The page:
Image source: PTI

Subject to final terms, the IMF has agreed that the program will be extended by an additional nine months to one year from the original end period of September 2022, the sources added.

Strong points

  • Pakistan, the IMF have agreed, in principle, to extend the stalled bailout program for up to one year.
  • They agreed to increase the loan amount to $8 billion, giving markets much-needed stability.
  • The loan amount would increase from the existing $6 billion to $8 billion.

Pakistan and the International Monetary Fund (IMF) have agreed, in principle, to extend the stalled bailout program for up to a year and increase the loan amount to $8 billion, giving markets the stability they need. much-needed respite for the new government, media reports.

The deal was struck between Pakistani Finance Minister Miftah Ismail and IMF Deputy Managing Director Antoinette Sayeh in Washington, sources told The Express Tribune on Sunday.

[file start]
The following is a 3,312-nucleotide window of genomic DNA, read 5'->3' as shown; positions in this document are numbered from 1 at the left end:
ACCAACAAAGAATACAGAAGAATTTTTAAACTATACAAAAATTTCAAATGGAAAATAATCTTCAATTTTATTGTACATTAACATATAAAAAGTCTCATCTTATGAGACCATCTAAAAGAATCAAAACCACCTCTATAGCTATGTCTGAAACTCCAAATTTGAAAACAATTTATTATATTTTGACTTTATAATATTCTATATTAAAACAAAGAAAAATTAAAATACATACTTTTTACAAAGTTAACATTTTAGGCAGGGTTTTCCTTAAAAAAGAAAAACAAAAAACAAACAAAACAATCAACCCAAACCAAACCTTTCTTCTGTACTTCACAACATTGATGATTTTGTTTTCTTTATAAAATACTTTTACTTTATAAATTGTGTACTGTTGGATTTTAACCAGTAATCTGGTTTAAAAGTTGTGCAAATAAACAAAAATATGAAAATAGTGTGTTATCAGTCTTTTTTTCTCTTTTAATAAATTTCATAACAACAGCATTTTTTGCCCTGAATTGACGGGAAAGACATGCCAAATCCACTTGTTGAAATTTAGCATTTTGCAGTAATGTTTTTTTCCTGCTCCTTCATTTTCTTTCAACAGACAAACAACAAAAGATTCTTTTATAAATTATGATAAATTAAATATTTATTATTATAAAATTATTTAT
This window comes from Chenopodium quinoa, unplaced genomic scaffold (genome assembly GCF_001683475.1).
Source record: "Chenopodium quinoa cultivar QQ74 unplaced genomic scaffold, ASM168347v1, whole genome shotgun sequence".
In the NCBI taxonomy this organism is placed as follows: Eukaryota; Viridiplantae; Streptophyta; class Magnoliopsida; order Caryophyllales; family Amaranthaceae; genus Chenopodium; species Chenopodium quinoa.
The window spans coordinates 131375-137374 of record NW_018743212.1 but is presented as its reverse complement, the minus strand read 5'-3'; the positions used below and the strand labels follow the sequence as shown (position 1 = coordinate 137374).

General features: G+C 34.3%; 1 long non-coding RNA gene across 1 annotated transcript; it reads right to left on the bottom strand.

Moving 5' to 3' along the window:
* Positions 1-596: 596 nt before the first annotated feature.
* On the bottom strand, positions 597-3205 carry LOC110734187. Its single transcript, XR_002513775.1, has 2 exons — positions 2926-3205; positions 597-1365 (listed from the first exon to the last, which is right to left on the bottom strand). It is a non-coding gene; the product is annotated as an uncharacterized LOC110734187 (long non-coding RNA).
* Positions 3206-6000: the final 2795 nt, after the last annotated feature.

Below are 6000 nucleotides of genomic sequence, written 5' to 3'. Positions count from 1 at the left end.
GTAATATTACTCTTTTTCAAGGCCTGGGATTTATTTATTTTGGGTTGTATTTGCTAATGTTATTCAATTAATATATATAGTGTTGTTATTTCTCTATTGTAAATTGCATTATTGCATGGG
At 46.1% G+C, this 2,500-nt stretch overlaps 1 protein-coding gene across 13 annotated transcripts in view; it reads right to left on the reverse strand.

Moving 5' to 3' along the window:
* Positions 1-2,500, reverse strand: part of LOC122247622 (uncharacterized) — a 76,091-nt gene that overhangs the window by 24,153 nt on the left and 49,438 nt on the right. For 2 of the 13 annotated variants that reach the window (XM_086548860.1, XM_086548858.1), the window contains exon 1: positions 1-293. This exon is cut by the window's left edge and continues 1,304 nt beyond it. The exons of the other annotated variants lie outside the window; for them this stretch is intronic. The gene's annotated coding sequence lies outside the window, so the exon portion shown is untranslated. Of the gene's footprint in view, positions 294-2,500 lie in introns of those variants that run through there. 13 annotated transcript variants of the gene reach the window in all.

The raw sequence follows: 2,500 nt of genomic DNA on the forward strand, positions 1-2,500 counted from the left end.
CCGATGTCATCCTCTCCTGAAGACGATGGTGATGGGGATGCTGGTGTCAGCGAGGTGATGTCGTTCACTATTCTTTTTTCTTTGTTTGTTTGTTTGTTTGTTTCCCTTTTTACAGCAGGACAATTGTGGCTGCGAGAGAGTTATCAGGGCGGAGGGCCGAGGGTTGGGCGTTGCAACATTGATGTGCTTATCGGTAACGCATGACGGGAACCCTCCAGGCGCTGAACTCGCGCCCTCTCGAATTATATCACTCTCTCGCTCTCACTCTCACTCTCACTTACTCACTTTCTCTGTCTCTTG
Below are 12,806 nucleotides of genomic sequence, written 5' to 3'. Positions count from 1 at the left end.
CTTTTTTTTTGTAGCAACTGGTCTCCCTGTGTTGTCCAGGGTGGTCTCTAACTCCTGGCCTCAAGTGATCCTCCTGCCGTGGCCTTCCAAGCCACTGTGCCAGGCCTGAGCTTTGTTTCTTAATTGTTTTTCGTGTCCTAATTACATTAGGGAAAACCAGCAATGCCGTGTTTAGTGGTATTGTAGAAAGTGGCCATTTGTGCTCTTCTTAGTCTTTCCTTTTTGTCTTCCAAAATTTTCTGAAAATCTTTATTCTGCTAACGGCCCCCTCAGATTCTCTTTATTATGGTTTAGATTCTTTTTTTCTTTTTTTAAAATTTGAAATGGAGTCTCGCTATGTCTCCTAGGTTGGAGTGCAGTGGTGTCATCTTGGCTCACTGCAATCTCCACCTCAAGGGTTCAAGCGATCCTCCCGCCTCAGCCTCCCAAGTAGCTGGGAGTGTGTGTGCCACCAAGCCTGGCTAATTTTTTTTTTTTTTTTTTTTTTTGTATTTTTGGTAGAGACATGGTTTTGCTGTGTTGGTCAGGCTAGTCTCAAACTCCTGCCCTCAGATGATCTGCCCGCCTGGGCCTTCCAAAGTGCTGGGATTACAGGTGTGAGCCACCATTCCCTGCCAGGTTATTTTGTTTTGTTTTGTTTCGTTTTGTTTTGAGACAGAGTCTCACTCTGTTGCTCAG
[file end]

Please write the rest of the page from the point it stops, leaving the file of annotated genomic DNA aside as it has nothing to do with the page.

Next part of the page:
Subject to final terms, the IMF has agreed that the program will be extended by an additional nine months to one year from the original end period of September 2022, the sources added.

The loan amount would increase from the existing $6 billion to $8 billion, a net addition of $2 billion, a senior government official said on condition of anonymity.

The previous government led by the PTI and the IMF had signed a 39-month Extended Financing Facility (July 2019 to September 2022) worth a total of $6 billion. However, the previous government failed to meet its commitments and the program remained stalled most of the time, with $3 billion remaining undisbursed.

Before submitting Pakistan’s case to the IMF board for approval, Islamabad should agree on the fiscal strategy for the next financial year 2022-23, the sources said.

In addition, Prime Minister Shehbaz Sharif’s government is expected to demonstrate that it would reverse some erroneous measures taken by the former regime against commitments it made before the IMF board in January this year.

Pakistan is going through a phase of political and economic uncertainty and the decision to stay in the IMF program longer than the initial period would bring clarity in economic policies and calm restless markets, Express Tribune reported.

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